Bryan had passed peacefully with my dad and sister at his bedside, holding his hands. I could not believe it. It did not seem possible that my brother of 39 years was no longer here. He will never get to meet his nephew or see him grow up. He will never get to be the uncle he had always talked about being. He will never have the opportunity to show him things and do things with Ryan he had long anticipated doing.  I will never get to see him again or even say good-bye.

Why did his life have to end five days after Ryan’s life began? Why did God allow the timing of it all? What good can come out of his passing at this very moment in time? Why did the joy of Ryan’s birth have to be a part of this tragic circumstance in my family’s life? How will this affect Ryan’s life, my life, my sister’s life, or most importantly my parent’s life? How was I supposed to have joy for Ryan when I was distraught over losing my brother? All these questions kept racing through my mind. I wanted answers from God, which I knew I was not going to receive at that time or even on this side of eternity. I was overcome with sadness, guilt, and  a great deal of anger.

The next few days were very difficult, to say the least. Devastation set in knowing Ryan and I would not be able to travel safely back to Knoxville, TN for my brother’s funeral. Ryan was only one week old, and I faced the possibility of a blood clot if I traveled. Life is just not fair. I could not even say bye and be there with my family during that time. I truly felt like an outsider looking in, like I was no longer part of the family because I could not be there with them. They would get to be there for each other and share that moment together while I was left behind. “Why me and why now?” That is all I could say to God. The time that was supposed to be the most special and joyful time in my life was stripped away with tragedy and will forever be a part of Ryan’s birth.

Death is never easy, but this one has been one of two that I have not been able to get through easily. With death comes the five stages of grief: denial, isolation, anger, bargaining, depression, and acceptance. I have to honestly admit I am still on anger in this process and have been since before Bryan passed. I despise this in myself and have tried to move forward, but I know it will just be a matter of time. I have been angry about the timing of everything – his age when he passed, not being a part of the healing my family experienced with him before he died, not being able to share in those last weeks with him like the rest of my family did. Hearing their stories regarding those last few weeks they shared together has been difficult, along with being unable to travel back for his funeral, withstanding the effects from his death, and knowing the loss my parents have experienced, one in which no parent should ever have to go through.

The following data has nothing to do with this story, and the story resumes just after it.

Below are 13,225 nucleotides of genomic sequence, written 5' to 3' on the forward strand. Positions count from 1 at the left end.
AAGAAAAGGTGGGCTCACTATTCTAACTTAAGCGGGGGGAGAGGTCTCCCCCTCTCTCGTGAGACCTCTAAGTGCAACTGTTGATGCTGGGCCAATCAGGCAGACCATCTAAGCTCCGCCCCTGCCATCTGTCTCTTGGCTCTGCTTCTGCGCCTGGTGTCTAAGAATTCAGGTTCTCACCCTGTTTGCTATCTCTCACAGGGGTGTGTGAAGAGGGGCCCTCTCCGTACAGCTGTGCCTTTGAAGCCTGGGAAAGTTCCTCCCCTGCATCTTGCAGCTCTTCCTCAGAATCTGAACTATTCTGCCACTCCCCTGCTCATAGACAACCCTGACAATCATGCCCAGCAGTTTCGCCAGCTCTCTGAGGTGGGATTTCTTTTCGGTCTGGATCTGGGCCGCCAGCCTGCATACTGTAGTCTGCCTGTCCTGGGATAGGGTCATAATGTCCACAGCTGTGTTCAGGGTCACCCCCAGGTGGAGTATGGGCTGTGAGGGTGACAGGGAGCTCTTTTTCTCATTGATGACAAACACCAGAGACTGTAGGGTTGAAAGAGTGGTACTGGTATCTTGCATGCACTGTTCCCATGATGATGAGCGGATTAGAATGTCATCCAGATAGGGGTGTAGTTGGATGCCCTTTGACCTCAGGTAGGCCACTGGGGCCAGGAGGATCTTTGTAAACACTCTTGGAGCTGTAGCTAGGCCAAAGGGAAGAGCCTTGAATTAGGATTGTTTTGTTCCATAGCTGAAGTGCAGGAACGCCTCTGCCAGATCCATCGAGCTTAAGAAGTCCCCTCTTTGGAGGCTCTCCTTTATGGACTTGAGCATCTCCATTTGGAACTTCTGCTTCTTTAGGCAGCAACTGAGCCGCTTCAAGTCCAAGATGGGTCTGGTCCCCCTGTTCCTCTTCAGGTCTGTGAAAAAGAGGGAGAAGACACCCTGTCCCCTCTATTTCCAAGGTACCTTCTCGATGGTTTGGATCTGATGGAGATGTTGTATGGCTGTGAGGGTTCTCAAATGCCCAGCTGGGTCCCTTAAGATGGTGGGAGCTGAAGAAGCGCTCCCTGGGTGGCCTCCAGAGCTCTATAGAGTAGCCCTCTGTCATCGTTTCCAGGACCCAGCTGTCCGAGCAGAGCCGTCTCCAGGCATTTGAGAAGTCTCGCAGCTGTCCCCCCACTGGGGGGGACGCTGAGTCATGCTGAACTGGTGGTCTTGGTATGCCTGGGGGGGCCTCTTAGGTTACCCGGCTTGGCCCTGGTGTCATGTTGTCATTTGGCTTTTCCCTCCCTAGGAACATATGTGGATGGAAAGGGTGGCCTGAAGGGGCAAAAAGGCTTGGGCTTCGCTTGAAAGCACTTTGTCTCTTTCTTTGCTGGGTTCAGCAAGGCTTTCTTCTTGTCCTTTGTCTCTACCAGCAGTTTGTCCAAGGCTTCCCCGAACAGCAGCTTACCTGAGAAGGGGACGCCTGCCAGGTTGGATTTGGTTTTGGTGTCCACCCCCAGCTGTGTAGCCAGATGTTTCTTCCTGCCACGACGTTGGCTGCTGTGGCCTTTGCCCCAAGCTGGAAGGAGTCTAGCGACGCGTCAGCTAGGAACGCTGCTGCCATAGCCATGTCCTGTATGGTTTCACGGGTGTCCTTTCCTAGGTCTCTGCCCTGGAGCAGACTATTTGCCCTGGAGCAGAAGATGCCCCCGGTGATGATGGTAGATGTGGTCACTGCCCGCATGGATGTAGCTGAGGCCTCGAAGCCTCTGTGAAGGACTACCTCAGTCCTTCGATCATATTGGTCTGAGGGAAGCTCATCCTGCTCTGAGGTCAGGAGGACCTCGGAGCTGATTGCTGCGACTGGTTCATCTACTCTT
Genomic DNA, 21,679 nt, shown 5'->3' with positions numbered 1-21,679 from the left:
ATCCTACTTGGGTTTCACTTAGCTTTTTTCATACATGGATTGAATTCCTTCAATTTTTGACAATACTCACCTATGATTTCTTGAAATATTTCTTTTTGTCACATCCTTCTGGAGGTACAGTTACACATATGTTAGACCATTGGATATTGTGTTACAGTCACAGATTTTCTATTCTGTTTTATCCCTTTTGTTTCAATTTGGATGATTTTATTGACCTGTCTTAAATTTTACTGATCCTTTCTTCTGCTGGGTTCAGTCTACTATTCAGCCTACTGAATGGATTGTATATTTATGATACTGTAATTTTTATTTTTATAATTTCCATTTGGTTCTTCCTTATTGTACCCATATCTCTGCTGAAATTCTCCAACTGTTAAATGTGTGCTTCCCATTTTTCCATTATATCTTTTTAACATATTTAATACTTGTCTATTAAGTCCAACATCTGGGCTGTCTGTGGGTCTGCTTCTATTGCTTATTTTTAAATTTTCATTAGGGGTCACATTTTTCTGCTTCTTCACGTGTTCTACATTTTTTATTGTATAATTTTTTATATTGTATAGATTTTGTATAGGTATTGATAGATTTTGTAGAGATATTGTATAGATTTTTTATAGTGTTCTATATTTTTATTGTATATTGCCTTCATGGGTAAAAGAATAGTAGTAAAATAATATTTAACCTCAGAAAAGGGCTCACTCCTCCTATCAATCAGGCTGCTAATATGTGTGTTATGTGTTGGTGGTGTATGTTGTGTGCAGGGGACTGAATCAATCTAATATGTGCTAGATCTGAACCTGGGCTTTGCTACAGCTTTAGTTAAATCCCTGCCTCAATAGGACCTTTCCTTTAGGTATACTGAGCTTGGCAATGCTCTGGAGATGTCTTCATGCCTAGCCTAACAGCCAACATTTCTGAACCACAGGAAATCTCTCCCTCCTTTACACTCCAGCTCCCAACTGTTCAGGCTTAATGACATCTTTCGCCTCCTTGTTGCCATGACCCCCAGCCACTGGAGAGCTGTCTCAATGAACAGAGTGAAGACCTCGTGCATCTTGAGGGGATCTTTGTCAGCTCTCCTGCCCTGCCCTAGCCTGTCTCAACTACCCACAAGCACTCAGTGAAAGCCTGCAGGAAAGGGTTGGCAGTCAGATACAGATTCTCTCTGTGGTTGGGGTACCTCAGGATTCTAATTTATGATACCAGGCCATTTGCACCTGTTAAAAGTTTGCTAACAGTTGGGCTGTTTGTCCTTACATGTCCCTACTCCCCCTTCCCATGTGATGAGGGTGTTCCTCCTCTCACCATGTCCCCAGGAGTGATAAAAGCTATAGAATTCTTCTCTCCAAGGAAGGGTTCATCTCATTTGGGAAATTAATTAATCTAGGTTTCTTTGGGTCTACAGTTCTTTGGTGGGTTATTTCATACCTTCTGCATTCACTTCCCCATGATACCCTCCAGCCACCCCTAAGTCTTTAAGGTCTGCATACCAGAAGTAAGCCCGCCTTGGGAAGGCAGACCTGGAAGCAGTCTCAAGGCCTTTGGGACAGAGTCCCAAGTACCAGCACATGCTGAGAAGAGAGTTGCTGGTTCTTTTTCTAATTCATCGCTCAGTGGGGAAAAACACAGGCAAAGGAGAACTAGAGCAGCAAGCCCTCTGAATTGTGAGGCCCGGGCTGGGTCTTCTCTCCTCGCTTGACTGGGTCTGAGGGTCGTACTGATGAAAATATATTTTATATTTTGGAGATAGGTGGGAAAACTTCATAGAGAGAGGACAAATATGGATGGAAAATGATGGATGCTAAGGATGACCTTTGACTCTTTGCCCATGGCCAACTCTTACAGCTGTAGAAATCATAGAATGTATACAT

Like I said before, time will heal and it will get easier, not just for me, but also for my family. I will have moved on through the other stages of grief to acceptance and be able to enjoy the sweet memories I had with my brother. I also will never forget Bryan and will always love him. I look forward to the day where I can share about his life to Ryan and let him know how much his uncle loved him and desired to be a part of his life.